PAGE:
Defendant and third-party plaintiff, the Monroe County Probate Court, appeals as of right from the December 21, 1992, order issued by visiting Monroe Circuit Court Judge Robert J. Colombo, Jr.,
On May 16, 1991, the plaintiffs in the underlying lawsuit, Cindy and Lawrence Cameron, sued the Monroe County Probate Court and James Seitz in his capacity as a Monroe County Probate Court judge, alleging claims of marital-status discrimination under the Civil Rights Act, MCL 37.2101 et seq.; MSA 3.548(101) et seq., and loss of consortium.
Mediation of plaintiffs' principal complaint resulted in a recommended award of $25,000 for the plaintiffs with respect to the Monroe County Probate Court. The plaintiffs and the Monroe County Probate Court accepted this mediation recommendation and, accordingly, a judgment for $25,000 was entered against the Monroe County Probate Court pursuant to MCR 2.403(M)(2).
Cross motions for summary disposition were subsequently filed with respect to the third-party complaint. At a hearing on October 20, 1992, Judge Colombo issued a ruling from the bench granting Monroe County's motion for summary disposition pursuant to MCR 2.116(C)(1), and denying the Monroe County Probate Court's motion for summary disposition. Relying on Kell v Johnson, 186 Mich.App. 562; 465 N.W.2d 26 (1990), Judge Colombo ruled that, although Monroe County is
The parties are in disagreement over which party was Cindy Cameron's employer, as well as the significance of the existence of an employer-employee relationship. Monroe County argues that, because Cindy Cameron's underlying lawsuit was premised upon discrimination during the course of her employment, it may not be held liable for the judgment recovered by Cameron unless it was Cameron's employer, which it maintains it was not. Monroe County insists that the Monroe County Probate Court was Cameron's employer.
In Judges of the 74th Judicial Dist v Bay Co, 385 Mich. 710, 723; 190 N.W.2d 219 (1971), our Supreme Court held that district court employees are employees of the judicial district, not the city or county:
Here, too, the Monroe County Probate Court is an administrative unit of the state's one probate court, which in turn is a subdivision of Michigan's one court of justice. Const 1963, art 6, § 1:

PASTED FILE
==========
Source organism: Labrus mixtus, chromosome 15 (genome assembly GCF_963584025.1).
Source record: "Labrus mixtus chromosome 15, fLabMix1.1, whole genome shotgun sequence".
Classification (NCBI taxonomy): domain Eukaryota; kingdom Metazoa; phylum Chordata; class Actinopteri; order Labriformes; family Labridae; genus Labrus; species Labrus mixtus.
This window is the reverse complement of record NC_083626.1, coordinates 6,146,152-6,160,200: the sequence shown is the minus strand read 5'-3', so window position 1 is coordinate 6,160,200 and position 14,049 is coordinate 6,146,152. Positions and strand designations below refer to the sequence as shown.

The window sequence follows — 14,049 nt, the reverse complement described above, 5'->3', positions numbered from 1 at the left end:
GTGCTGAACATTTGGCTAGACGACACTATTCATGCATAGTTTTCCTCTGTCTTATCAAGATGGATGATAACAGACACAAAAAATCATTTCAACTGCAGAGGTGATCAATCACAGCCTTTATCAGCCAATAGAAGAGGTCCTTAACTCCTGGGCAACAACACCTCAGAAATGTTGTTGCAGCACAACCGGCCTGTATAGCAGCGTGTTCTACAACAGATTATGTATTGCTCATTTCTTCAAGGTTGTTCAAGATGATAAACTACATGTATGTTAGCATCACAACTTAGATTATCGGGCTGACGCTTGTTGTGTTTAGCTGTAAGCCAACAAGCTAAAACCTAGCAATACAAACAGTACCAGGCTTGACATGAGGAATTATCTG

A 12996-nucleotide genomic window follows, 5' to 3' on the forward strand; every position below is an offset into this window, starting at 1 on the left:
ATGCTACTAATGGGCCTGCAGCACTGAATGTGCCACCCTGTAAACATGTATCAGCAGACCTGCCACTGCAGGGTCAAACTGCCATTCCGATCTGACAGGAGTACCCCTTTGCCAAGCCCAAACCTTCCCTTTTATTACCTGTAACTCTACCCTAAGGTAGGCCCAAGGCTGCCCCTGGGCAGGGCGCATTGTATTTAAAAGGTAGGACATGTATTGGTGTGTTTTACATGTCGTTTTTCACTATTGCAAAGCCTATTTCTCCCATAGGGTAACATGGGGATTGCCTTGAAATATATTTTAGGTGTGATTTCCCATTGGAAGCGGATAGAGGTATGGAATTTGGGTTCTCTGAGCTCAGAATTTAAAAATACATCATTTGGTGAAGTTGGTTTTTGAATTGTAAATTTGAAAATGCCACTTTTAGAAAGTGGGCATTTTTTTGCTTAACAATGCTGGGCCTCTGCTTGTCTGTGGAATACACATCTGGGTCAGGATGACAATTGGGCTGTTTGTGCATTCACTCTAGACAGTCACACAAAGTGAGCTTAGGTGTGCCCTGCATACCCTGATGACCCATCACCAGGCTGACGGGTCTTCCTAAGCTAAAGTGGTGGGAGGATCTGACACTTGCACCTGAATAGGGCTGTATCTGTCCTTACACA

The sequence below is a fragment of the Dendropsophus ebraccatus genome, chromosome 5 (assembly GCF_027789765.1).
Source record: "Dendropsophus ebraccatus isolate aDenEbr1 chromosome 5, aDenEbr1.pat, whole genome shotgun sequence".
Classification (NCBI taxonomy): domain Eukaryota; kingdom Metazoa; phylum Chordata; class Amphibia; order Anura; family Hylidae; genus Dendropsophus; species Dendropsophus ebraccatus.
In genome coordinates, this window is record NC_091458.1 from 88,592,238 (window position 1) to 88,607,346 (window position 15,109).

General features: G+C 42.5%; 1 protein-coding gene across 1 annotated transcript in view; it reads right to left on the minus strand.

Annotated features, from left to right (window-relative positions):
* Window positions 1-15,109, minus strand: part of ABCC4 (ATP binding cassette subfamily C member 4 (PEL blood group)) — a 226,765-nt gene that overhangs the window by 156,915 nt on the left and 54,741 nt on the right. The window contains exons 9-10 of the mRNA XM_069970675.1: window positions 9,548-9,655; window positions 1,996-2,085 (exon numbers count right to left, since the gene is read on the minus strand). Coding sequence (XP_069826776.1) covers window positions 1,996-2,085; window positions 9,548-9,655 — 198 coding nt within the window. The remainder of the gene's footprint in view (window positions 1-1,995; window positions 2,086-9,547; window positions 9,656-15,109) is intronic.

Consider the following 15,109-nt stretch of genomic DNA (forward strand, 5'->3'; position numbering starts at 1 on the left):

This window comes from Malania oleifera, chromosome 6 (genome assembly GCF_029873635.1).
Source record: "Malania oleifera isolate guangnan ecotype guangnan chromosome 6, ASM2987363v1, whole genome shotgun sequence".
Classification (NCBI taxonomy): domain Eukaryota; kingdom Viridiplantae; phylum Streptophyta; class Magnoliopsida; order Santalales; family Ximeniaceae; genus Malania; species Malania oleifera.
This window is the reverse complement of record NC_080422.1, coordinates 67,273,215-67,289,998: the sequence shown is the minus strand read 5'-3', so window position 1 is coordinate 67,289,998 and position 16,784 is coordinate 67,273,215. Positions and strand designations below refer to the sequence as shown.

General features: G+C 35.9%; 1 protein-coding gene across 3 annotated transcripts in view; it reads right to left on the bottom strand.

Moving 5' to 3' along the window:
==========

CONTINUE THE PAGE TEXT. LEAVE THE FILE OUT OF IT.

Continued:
The decision in Judges of the 74th Judicial Dist, supra, leads to the conclusion that Cindy Cameron was an employee of the Monroe County Probate Court, and not Monroe County. This conclusion is supported by OAG, 1979-1980, No 5553, p 372 (September 5, 1979), which held that the probate court, not the county, is the "public employer" of probate court employees for purposes of collective bargaining.
The Attorney General, representing the Monroe County Probate Court, now contends that the county was the employer. He relies on Nezdropa v Wayne Co, 152 Mich.App. 451; 394 N.W.2d 440 (1986), and Kain v Michigan, 109 Mich.App. 290; 311 N.W.2d 351 (1981), but most heavily on the recent case of Grand Traverse Co v Michigan, 450 Mich. 457; 538 N.W.2d 1 (1995). He does not refer to his 1979 opinion, supra.
We distinguish Kain because that case was resolved not on the basis that the city was the employer of the district court clerk but, rather, on the basis that the city was statutorily liable for payment of worker's compensation benefits because it was the district control unit for the judicial district. Indeed, that opinion expressly held that the clerk was not an employee of the city. Kain does not support the Attorney General's argument.
Nezdropa was also a worker's compensation dispute and is applicable only in that context.